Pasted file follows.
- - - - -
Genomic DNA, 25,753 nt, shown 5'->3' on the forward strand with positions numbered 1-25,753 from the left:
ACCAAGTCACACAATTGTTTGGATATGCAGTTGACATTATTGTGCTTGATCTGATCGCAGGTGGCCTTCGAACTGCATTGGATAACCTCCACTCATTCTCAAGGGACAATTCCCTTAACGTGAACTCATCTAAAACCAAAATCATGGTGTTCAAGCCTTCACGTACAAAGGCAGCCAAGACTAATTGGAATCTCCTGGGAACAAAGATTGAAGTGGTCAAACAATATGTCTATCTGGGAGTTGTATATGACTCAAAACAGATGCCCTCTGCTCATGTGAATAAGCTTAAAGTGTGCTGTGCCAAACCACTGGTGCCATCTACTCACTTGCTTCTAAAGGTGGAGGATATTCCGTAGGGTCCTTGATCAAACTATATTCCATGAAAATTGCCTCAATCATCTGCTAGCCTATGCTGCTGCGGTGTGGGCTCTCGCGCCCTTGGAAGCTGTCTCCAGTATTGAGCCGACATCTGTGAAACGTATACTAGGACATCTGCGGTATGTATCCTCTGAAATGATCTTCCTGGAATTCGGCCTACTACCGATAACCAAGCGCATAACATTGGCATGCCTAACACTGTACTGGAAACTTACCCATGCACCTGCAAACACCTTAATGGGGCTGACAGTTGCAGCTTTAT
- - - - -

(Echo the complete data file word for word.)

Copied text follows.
Genomic DNA, 25,753 nt, shown 5'->3' on the forward strand with positions numbered 1-25,753 from the left:
ACCAAGTCACACAATTGTTTGGATATGCAGTTGACATTATTGTGCTTGATCTGATCGCAGGTGGCCTTCGAACTGCATTGGATAACCTCCACTCATTCTCAAGGGACAATTCCCTTAACGTGAACTCATCTAAAACCAAAATCATGGTGTTCAAGCCTTCACGTACAAAGGCAGCCAAGACTAATTGGAATCTCCTGGGAACAAAGATTGAAGTGGTCAAACAATATGTCTATCTGGGAGTTGTATATGACTCAAAACAGATGCCCTCTGCTCATGTGAATAAGCTTAAAGTGTGCTGTGCCAAACCACTGGTGCCATCTACTCACTTGCTTCTAAAGGTGGAGGATATTCCGTAGGGTCCTTGATCAAACTATATTCCATGAAAATTGCCTCAATCATCTGCTAGCCTATGCTGCTGCGGTGTGGGCTCTCGCGCCCTTGGAAGCTGTCTCCAGTATTGAGCCGACATCTGTGAAACGTATACTAGGACATCTGCGGTATGTATCCTCTGAAATGATCTTCCTGGAATTCGGCCTACTACCGATAACCAAGCGCATAACATTGGCATGCCTAACACTGTACTGGAAACTTACCCATGCACCTGCAAACACCTTAATGGGGCTGACAGTTGCAGCTTTAT